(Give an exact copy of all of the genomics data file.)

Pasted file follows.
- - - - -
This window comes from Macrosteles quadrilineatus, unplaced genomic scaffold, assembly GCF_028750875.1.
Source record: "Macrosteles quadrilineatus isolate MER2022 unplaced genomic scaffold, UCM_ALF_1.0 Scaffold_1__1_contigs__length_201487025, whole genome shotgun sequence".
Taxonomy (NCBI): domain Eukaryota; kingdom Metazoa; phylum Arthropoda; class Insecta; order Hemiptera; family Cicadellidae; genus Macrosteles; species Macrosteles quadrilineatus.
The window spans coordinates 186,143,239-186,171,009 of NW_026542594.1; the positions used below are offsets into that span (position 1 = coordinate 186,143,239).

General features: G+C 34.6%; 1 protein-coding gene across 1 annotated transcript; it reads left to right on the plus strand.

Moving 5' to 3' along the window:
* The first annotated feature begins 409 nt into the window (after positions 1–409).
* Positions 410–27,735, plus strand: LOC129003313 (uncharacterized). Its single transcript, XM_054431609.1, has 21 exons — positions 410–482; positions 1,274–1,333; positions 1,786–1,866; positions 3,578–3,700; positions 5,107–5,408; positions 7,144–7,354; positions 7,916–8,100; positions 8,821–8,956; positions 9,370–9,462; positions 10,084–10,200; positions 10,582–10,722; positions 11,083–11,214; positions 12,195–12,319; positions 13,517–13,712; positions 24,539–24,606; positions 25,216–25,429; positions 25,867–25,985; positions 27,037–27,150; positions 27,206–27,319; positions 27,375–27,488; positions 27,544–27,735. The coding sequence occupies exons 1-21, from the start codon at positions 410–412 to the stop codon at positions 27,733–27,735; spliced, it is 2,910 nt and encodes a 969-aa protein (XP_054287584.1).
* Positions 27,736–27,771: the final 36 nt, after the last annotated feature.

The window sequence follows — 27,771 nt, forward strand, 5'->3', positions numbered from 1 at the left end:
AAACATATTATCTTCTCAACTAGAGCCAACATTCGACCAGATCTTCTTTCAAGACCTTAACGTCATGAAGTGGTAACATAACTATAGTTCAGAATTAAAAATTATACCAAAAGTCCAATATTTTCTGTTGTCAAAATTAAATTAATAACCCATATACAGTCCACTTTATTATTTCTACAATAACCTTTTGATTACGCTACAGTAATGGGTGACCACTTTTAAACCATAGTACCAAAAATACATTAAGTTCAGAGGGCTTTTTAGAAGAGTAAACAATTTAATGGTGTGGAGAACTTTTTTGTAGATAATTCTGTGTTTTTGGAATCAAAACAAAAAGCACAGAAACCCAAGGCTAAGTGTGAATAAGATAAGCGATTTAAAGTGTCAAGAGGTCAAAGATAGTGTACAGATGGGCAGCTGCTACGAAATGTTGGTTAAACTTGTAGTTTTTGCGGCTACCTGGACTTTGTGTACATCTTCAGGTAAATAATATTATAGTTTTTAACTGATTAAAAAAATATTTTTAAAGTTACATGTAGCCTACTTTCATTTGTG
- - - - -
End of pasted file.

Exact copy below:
This window comes from Macrosteles quadrilineatus, unplaced genomic scaffold, assembly GCF_028750875.1.
Source record: "Macrosteles quadrilineatus isolate MER2022 unplaced genomic scaffold, UCM_ALF_1.0 Scaffold_1__1_contigs__length_201487025, whole genome shotgun sequence".
Taxonomy (NCBI): domain Eukaryota; kingdom Metazoa; phylum Arthropoda; class Insecta; order Hemiptera; family Cicadellidae; genus Macrosteles; species Macrosteles quadrilineatus.
The window spans coordinates 186,143,239-186,171,009 of NW_026542594.1; the positions used below are offsets into that span (position 1 = coordinate 186,143,239).

General features: G+C 34.6%; 1 protein-coding gene across 1 annotated transcript; it reads left to right on the plus strand.

Moving 5' to 3' along the window:
* The first annotated feature begins 409 nt into the window (after positions 1–409).
* Positions 410–27,735, plus strand: LOC129003313 (uncharacterized). Its single transcript, XM_054431609.1, has 21 exons — positions 410–482; positions 1,274–1,333; positions 1,786–1,866; positions 3,578–3,700; positions 5,107–5,408; positions 7,144–7,354; positions 7,916–8,100; positions 8,821–8,956; positions 9,370–9,462; positions 10,084–10,200; positions 10,582–10,722; positions 11,083–11,214; positions 12,195–12,319; positions 13,517–13,712; positions 24,539–24,606; positions 25,216–25,429; positions 25,867–25,985; positions 27,037–27,150; positions 27,206–27,319; positions 27,375–27,488; positions 27,544–27,735. The coding sequence occupies exons 1-21, from the start codon at positions 410–412 to the stop codon at positions 27,733–27,735; spliced, it is 2,910 nt and encodes a 969-aa protein (XP_054287584.1).
* Positions 27,736–27,771: the final 36 nt, after the last annotated feature.

The window sequence follows — 27,771 nt, forward strand, 5'->3', positions numbered from 1 at the left end:
AAACATATTATCTTCTCAACTAGAGCCAACATTCGACCAGATCTTCTTTCAAGACCTTAACGTCATGAAGTGGTAACATAACTATAGTTCAGAATTAAAAATTATACCAAAAGTCCAATATTTTCTGTTGTCAAAATTAAATTAATAACCCATATACAGTCCACTTTATTATTTCTACAATAACCTTTTGATTACGCTACAGTAATGGGTGACCACTTTTAAACCATAGTACCAAAAATACATTAAGTTCAGAGGGCTTTTTAGAAGAGTAAACAATTTAATGGTGTGGAGAACTTTTTTGTAGATAATTCTGTGTTTTTGGAATCAAAACAAAAAGCACAGAAACCCAAGGCTAAGTGTGAATAAGATAAGCGATTTAAAGTGTCAAGAGGTCAAAGATAGTGTACAGATGGGCAGCTGCTACGAAATGTTGGTTAAACTTGTAGTTTTTGCGGCTACCTGGACTTTGTGTACATCTTCAGGTAAATAATATTATAGTTTTTAACTGATTAAAAAAATATTTTTAAAGTTACATGTAGCCTACTTTCATTTGTG